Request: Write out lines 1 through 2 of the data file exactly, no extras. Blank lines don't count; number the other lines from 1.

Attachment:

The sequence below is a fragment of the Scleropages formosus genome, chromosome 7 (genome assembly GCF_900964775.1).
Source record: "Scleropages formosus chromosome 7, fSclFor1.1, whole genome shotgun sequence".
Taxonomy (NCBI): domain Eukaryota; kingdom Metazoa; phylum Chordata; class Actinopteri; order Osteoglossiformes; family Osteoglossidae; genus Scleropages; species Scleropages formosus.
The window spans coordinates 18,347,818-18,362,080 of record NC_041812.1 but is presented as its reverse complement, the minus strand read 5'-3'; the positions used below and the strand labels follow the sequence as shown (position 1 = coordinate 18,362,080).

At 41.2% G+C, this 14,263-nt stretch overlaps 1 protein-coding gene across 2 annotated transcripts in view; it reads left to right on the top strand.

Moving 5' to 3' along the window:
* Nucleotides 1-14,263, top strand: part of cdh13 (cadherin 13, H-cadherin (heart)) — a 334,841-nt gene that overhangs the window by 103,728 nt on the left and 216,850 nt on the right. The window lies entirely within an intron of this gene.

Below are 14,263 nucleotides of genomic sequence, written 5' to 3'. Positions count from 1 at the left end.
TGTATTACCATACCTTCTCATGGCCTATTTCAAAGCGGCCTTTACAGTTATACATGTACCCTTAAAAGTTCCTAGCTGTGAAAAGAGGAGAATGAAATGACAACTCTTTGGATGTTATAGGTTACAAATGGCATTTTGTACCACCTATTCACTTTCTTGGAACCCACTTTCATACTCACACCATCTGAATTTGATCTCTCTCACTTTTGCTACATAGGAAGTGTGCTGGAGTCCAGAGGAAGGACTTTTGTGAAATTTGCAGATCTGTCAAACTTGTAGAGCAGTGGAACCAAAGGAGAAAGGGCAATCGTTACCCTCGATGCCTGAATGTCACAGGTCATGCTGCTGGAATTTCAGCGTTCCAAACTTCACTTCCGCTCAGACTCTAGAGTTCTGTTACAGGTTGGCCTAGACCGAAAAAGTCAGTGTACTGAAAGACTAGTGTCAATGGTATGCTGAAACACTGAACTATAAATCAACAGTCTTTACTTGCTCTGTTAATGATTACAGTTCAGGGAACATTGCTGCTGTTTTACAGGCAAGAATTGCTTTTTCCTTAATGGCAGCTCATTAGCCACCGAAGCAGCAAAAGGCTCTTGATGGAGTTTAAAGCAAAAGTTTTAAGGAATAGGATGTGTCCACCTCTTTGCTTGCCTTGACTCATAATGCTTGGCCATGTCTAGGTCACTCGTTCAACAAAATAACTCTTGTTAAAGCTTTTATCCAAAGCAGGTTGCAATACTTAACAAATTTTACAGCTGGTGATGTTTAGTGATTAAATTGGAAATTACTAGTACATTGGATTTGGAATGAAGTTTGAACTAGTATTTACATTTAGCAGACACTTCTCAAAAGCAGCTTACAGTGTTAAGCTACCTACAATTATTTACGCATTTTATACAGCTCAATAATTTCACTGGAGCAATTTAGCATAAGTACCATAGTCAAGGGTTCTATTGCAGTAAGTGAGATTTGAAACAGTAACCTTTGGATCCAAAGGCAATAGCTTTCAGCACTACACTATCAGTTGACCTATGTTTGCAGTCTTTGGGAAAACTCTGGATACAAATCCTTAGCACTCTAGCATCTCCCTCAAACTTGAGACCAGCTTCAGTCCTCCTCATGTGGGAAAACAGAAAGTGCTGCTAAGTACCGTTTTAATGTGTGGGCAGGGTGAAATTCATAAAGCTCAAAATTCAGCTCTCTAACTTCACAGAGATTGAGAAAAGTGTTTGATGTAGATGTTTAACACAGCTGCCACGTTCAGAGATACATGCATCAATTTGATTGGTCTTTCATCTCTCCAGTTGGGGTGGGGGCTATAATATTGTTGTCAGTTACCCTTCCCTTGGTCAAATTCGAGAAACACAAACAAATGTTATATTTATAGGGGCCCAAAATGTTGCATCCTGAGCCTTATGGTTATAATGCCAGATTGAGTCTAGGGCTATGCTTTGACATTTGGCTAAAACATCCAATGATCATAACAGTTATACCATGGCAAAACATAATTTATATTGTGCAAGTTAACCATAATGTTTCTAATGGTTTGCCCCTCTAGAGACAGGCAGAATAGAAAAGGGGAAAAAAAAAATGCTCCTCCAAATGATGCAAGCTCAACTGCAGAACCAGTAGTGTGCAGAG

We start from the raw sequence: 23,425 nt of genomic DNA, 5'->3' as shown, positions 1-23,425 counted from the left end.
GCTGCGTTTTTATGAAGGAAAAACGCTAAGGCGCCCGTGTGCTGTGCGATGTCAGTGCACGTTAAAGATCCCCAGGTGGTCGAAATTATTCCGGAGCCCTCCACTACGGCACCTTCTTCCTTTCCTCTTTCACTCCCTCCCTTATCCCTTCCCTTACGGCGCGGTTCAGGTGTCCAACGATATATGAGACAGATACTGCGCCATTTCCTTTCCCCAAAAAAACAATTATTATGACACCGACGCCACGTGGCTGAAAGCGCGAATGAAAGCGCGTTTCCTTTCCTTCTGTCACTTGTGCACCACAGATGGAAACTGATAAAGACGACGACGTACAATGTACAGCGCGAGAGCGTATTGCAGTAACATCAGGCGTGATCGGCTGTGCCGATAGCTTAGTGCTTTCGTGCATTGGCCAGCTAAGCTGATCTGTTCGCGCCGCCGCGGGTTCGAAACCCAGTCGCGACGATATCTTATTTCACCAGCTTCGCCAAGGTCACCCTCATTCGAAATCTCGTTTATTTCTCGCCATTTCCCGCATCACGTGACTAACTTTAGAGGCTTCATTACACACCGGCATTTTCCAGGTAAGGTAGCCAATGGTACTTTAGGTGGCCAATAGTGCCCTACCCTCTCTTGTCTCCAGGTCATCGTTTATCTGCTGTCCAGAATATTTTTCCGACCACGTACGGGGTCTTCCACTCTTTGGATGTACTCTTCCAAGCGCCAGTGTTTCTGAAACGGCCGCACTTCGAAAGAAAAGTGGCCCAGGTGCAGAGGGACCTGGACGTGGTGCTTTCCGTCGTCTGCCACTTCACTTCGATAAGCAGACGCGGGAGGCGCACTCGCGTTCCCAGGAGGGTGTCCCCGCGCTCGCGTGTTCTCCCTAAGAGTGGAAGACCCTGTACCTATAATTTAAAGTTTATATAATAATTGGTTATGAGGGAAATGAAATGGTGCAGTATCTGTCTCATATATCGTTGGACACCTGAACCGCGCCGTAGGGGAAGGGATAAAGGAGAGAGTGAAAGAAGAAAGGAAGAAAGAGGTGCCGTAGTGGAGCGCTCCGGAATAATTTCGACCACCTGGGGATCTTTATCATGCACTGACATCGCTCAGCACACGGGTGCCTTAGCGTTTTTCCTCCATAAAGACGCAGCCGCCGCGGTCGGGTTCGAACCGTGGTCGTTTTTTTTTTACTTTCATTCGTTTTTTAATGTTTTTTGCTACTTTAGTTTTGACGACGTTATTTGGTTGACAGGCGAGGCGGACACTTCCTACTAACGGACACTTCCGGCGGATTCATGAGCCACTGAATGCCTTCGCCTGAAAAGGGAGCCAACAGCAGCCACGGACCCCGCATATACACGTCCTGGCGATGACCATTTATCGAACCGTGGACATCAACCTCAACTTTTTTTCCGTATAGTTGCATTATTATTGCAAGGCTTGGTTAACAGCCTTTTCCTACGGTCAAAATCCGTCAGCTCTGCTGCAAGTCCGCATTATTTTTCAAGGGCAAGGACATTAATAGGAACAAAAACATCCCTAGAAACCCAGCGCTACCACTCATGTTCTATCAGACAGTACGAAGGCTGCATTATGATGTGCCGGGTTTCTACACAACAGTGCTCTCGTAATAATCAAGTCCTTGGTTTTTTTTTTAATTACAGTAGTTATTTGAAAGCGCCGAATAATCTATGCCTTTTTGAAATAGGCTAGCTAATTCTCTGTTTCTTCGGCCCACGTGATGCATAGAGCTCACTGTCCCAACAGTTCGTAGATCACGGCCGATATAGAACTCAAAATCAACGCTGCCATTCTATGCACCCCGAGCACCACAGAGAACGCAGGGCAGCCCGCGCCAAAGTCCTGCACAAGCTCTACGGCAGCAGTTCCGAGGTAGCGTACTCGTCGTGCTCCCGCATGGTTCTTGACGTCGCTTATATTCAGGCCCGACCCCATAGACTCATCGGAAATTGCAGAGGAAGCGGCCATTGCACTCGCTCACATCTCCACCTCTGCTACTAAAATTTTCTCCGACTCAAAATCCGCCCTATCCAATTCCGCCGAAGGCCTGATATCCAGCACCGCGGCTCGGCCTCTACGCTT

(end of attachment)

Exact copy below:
The sequence below is a fragment of the Scleropages formosus genome, chromosome 7 (genome assembly GCF_900964775.1).
Source record: "Scleropages formosus chromosome 7, fSclFor1.1, whole genome shotgun sequence".